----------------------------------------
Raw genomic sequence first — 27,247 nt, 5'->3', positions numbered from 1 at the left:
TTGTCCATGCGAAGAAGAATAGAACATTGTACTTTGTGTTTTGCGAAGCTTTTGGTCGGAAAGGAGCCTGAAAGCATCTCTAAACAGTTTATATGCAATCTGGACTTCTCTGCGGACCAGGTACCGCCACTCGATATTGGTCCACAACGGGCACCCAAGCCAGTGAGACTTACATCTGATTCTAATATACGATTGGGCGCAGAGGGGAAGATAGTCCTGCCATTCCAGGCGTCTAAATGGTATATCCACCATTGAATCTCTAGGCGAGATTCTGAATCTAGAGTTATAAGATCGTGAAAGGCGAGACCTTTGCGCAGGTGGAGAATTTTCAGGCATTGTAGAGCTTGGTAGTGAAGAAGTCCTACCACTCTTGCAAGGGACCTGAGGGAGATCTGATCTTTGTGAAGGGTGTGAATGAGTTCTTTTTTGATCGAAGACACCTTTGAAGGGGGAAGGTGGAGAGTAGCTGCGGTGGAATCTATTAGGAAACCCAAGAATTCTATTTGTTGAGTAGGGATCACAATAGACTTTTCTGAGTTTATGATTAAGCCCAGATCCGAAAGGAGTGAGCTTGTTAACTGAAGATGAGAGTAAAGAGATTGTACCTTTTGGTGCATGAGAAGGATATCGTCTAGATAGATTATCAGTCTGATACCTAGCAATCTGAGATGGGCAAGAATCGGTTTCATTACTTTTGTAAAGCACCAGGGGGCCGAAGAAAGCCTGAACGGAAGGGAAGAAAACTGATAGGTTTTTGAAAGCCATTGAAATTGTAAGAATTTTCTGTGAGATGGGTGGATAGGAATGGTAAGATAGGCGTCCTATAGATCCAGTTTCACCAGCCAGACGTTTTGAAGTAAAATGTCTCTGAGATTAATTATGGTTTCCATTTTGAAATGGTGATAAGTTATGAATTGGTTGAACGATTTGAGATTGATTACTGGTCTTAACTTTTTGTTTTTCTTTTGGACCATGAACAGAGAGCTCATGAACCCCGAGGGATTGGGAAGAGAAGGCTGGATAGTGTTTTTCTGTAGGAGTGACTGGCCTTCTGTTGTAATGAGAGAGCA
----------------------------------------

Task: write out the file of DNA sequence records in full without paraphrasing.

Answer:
Raw genomic sequence first — 27,247 nt, 5'->3', positions numbered from 1 at the left:
TTGTCCATGCGAAGAAGAATAGAACATTGTACTTTGTGTTTTGCGAAGCTTTTGGTCGGAAAGGAGCCTGAAAGCATCTCTAAACAGTTTATATGCAATCTGGACTTCTCTGCGGACCAGGTACCGCCACTCGATATTGGTCCACAACGGGCACCCAAGCCAGTGAGACTTACATCTGATTCTAATATACGATTGGGCGCAGAGGGGAAGATAGTCCTGCCATTCCAGGCGTCTAAATGGTATATCCACCATTGAATCTCTAGGCGAGATTCTGAATCTAGAGTTATAAGATCGTGAAAGGCGAGACCTTTGCGCAGGTGGAGAATTTTCAGGCATTGTAGAGCTTGGTAGTGAAGAAGTCCTACCACTCTTGCAAGGGACCTGAGGGAGATCTGATCTTTGTGAAGGGTGTGAATGAGTTCTTTTTTGATCGAAGACACCTTTGAAGGGGGAAGGTGGAGAGTAGCTGCGGTGGAATCTATTAGGAAACCCAAGAATTCTATTTGTTGAGTAGGGATCACAATAGACTTTTCTGAGTTTATGATTAAGCCCAGATCCGAAAGGAGTGAGCTTGTTAACTGAAGATGAGAGTAAAGAGATTGTACCTTTTGGTGCATGAGAAGGATATCGTCTAGATAGATTATCAGTCTGATACCTAGCAATCTGAGATGGGCAAGAATCGGTTTCATTACTTTTGTAAAGCACCAGGGGGCCGAAGAAAGCCTGAACGGAAGGGAAGAAAACTGATAGGTTTTTGAAAGCCATTGAAATTGTAAGAATTTTCTGTGAGATGGGTGGATAGGAATGGTAAGATAGGCGTCCTATAGATCCAGTTTCACCAGCCAGACGTTTTGAAGTAAAATGTCTCTGAGATTAATTATGGTTTCCATTTTGAAATGGTGATAAGTTATGAATTGGTTGAACGATTTGAGATTGATTACTGGTCTTAACTTTTTGTTTTTCTTTTGGACCATGAACAGAGAGCTCATGAACCCCGAGGGATTGGGAAGAGAAGGCTGGATAGTGTTTTTCTGTAGGAGTGACTGGCCTTCTGTTGTAATGAGAGAGCA